To determine whether behavior was modulated by feedback and experience, we sought to determine the extent of learning during each testing session. Subject mean percent correct response (range, 0.65–0.83, mean, 0.73 ± 0.07) did not change significantly over experimental blocks (Fig. 2D). In addition, there were no significant differences in percent of near‐threshold frequencies in a given block (range, 0.42–0.59, mean, 0.53 ± 0.06), ensuring an even distribution of “easy” and “difficult” tone frequencies. Finally, we performed a linear regression adjusting percent correct response by a correction multiplier to account for variability in frequency type per block (correction multiplier = proportion 2nd/3rd quartile frequencies per block/average 2nd/3rd quartile frequencies per block) and the results remained nonsignificant. Thus, our experimental design measures the outcome and uncertainty of an internally constructed stimulus representation without a significant contribution from learning or differences in task difficulty.
Although we found no significant evidence of learning, we sought to determine if outcome or uncertainty was modulated by recent feedback (i.e., the time‐order effect). The time‐order effect (TOE) posits that exposure to a previous trial that includes a tone in the same category as the current trial, but closer to threshold, is informative because the correct response on the previous trial is the same as the current trial. “Informed” trials were thus defined as those where the tone on the previous trial was between the threshold and the tone on the current trial. If the prior tone was outside the range defined by the threshold and the current tone, the trial was labeled as “uninformed.” In our analysis, we found that subjects had a significantly greater percentage of correct responses on “informed” trials (mean, 89%) relative to “uninformed” trials (mean, 69%) (χ2(1) = 11.83, P < 0.001).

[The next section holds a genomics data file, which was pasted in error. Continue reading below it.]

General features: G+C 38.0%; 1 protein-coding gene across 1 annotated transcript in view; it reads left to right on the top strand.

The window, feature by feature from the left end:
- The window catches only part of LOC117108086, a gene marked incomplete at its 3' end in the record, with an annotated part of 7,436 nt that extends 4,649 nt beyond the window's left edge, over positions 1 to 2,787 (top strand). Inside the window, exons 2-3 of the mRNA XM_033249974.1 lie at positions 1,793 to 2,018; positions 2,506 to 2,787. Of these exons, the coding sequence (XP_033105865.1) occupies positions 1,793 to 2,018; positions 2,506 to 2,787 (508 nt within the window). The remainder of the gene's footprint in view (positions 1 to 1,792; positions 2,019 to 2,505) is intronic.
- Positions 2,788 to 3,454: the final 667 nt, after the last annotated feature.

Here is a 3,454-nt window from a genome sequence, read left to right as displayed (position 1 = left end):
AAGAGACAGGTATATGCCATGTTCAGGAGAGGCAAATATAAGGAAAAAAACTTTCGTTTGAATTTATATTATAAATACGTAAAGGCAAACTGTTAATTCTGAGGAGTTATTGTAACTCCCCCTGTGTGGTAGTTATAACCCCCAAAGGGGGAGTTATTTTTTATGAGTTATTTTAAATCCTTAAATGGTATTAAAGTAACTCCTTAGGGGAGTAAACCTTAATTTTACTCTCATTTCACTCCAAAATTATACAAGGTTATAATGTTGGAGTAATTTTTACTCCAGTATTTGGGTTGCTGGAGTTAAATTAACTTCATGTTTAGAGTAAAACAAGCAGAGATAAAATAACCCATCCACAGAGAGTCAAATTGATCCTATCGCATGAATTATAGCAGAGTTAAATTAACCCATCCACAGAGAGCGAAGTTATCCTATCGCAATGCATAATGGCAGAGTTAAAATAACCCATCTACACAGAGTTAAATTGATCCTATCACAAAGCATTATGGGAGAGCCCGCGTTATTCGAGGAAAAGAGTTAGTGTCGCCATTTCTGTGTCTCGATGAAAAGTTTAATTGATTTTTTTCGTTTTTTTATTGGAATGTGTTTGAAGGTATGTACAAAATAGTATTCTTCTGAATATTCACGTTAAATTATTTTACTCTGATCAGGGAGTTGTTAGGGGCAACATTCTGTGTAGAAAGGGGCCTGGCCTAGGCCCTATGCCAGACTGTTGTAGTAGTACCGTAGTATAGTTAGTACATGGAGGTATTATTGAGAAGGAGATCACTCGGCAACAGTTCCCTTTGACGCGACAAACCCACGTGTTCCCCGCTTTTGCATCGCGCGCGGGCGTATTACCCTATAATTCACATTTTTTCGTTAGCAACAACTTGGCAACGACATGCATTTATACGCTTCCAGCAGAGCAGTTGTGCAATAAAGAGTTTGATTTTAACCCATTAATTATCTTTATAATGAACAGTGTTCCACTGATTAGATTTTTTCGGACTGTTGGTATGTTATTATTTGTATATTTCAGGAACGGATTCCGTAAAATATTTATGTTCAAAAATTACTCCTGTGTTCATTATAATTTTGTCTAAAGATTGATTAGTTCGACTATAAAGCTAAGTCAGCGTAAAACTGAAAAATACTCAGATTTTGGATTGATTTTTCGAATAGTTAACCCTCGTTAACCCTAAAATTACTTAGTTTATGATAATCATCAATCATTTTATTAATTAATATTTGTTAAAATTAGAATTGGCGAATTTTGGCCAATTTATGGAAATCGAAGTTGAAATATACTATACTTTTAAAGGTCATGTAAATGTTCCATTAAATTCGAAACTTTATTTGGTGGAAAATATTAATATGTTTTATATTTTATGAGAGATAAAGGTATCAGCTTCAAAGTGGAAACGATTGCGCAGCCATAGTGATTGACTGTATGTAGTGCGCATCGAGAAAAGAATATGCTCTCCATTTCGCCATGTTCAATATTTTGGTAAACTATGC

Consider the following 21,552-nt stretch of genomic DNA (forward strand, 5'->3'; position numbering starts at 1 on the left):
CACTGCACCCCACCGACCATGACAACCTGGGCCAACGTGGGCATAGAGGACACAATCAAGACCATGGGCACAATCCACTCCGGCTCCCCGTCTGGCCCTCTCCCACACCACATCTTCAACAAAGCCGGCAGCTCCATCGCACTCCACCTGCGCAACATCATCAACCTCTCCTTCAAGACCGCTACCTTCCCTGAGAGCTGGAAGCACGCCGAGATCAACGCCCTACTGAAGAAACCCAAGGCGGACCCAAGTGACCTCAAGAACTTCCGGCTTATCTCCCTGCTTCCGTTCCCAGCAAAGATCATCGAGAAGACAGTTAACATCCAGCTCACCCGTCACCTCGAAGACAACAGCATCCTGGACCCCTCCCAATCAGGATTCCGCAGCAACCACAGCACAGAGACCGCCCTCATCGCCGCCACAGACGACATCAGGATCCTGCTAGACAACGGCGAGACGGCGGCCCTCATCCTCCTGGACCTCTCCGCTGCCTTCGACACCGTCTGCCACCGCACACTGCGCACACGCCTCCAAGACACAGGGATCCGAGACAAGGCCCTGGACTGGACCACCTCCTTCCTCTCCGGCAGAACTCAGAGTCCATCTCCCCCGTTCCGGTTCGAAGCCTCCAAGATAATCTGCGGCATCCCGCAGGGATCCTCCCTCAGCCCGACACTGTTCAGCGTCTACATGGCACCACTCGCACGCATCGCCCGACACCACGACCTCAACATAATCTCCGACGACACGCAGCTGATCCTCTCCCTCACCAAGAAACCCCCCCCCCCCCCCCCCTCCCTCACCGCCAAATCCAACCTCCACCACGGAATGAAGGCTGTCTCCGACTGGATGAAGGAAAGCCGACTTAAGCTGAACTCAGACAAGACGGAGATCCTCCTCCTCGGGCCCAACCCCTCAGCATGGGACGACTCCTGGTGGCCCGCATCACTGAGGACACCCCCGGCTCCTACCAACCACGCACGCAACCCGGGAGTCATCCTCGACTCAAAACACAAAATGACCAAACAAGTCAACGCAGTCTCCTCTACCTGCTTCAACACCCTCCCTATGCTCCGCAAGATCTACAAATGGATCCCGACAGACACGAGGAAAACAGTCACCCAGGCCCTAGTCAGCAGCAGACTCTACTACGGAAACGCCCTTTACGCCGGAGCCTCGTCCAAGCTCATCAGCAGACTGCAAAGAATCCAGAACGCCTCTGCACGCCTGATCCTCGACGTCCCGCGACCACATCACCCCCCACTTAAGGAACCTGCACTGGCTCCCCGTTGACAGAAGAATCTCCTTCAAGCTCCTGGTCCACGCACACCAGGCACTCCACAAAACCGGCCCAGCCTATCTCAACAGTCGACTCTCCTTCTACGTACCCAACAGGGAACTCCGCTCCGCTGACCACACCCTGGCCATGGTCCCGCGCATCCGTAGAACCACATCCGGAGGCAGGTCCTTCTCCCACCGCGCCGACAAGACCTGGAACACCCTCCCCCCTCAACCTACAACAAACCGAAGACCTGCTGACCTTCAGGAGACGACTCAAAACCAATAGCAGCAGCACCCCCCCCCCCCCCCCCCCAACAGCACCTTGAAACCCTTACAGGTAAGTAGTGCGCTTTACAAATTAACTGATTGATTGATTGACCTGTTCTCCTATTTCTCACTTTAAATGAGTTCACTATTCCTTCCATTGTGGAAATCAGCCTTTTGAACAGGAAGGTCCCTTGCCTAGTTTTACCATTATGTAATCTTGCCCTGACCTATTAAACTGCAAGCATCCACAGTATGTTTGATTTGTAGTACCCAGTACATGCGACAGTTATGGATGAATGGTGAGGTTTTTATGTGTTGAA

We extracted and sorted single‐unit neuronal activity from SN microelectrode recordings yielding 57 spike clusters (3.35 ± 0.37 (SEM) clusters per recording) and retained 34 putatively dopaminergic neurons based on the aforementioned criteria. Figure 3A demonstrates a representative putatively dopaminergic SN neuron with average waveform, PSTH, and its associated raster plot.
We next decided to examine the entire dopaminergic SN neuronal population data. The period from 50 to 500 msec showed significantly elevated raw neuronal firing rate of the entire dopaminergic SN population compared to the baseline period 500 msec prior to tone onset (2.70 ± 0.18 and 2.09 ± 0.14 spikes/sec, respectively; P = 0.009) consistent with a general response to the tone stimulus. After normalizing for baseline firing rate, we compared the population of putatively dopaminergic to nondopaminergic neurons and found that, in contrast to putative dopaminergic neurons, nondopaminergic neuronal firing rate did not appear to increase after tone onset (Fig. 3B).
In order to examine the dopaminergic SN firing rate profile in more detail with respect to our task, we related firing rate to outcome and uncertainty. Figure 4 demonstrates that increased dopaminergic SN neuronal firing rate during the period of interest (50–500 msec postcue) was associated with the correct outcome under conditions of both low and high uncertainty (unpaired t‐test; P = 0.05 low uncertainty, P = 0.03 high uncertainty). When examining the effect of uncertainty on firing rate, the effect size appeared to increase, indicating that these cells fired most under conditions of both increased uncertainty while correctly predicting outcome. While firing rate did increase to a greater extent for correct trials under conditions of high uncertainty, this effect (interaction) was not statistically significant although the effect size of outcome did increase with the inclusion of uncertainty (change in firing rate = 1.73 vs. 0.89 (norm spikes/sec); one‐way ANOVA for outcome F = 4.67, P = 0.03; two‐way ANOVA including outcome and uncertainty F = 8.39, P = 0.0039 for outcome only).
We next compared neural responses to the extremes of uncertainty, that is, firing rates from the frequency bins closest to threshold (‐1, 1) to those furthest from threshold (−5, 5). Figure 5A represents the mean normalized SN dopaminergic firing rate from −400 msec to 1 sec relative to tone onset, while Figure 5B demonstrated a nonsignificant trend for higher SN dopaminergic firing rates with increasing uncertainty. Thus, outcome appeared to affect SN dopaminergic firing rate most significantly while uncertainty did not appear to have a statistically significant effect on firing rate. Because neurons in the SN could be subject to other influences, we next proceeded to perform linear regression analyses to account for other potential modulators of firing rate.